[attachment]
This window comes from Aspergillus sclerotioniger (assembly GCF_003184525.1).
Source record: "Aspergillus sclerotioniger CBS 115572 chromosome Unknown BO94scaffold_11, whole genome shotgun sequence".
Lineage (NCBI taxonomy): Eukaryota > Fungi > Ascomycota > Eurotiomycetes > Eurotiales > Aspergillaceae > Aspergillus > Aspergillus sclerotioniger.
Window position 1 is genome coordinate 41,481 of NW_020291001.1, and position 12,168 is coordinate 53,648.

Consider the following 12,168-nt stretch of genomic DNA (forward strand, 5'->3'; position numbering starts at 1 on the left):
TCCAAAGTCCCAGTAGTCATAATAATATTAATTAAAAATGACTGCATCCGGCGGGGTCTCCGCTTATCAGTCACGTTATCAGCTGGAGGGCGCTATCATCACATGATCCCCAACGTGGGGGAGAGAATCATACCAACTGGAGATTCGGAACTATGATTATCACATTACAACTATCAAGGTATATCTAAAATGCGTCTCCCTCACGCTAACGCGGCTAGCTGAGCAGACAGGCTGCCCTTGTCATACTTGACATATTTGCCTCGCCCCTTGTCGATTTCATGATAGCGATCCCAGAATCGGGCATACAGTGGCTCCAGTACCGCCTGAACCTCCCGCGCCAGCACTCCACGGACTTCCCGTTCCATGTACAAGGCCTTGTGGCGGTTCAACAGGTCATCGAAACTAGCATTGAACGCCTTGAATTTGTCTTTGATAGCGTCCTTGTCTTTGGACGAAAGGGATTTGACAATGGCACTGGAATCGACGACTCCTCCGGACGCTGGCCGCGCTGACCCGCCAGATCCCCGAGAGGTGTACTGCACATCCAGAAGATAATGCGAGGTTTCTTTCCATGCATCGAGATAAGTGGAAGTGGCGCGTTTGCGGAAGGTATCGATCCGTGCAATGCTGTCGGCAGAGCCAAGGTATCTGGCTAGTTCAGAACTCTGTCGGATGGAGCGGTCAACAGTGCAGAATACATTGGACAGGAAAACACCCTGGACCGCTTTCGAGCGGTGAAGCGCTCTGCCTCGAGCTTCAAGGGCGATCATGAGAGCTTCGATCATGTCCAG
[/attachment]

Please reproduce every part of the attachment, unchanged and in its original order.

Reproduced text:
This window comes from Aspergillus sclerotioniger (assembly GCF_003184525.1).
Source record: "Aspergillus sclerotioniger CBS 115572 chromosome Unknown BO94scaffold_11, whole genome shotgun sequence".
Lineage (NCBI taxonomy): Eukaryota > Fungi > Ascomycota > Eurotiomycetes > Eurotiales > Aspergillaceae > Aspergillus > Aspergillus sclerotioniger.
Window position 1 is genome coordinate 41,481 of NW_020291001.1, and position 12,168 is coordinate 53,648.

Consider the following 12,168-nt stretch of genomic DNA (forward strand, 5'->3'; position numbering starts at 1 on the left):
TCCAAAGTCCCAGTAGTCATAATAATATTAATTAAAAATGACTGCATCCGGCGGGGTCTCCGCTTATCAGTCACGTTATCAGCTGGAGGGCGCTATCATCACATGATCCCCAACGTGGGGGAGAGAATCATACCAACTGGAGATTCGGAACTATGATTATCACATTACAACTATCAAGGTATATCTAAAATGCGTCTCCCTCACGCTAACGCGGCTAGCTGAGCAGACAGGCTGCCCTTGTCATACTTGACATATTTGCCTCGCCCCTTGTCGATTTCATGATAGCGATCCCAGAATCGGGCATACAGTGGCTCCAGTACCGCCTGAACCTCCCGCGCCAGCACTCCACGGACTTCCCGTTCCATGTACAAGGCCTTGTGGCGGTTCAACAGGTCATCGAAACTAGCATTGAACGCCTTGAATTTGTCTTTGATAGCGTCCTTGTCTTTGGACGAAAGGGATTTGACAATGGCACTGGAATCGACGACTCCTCCGGACGCTGGCCGCGCTGACCCGCCAGATCCCCGAGAGGTGTACTGCACATCCAGAAGATAATGCGAGGTTTCTTTCCATGCATCGAGATAAGTGGAAGTGGCGCGTTTGCGGAAGGTATCGATCCGTGCAATGCTGTCGGCAGAGCCAAGGTATCTGGCTAGTTCAGAACTCTGTCGGATGGAGCGGTCAACAGTGCAGAATACATTGGACAGGAAAACACCCTGGACCGCTTTCGAGCGGTGAAGCGCTCTGCCTCGAGCTTCAAGGGCGATCATGAGAGCTTCGATCATGTCCAG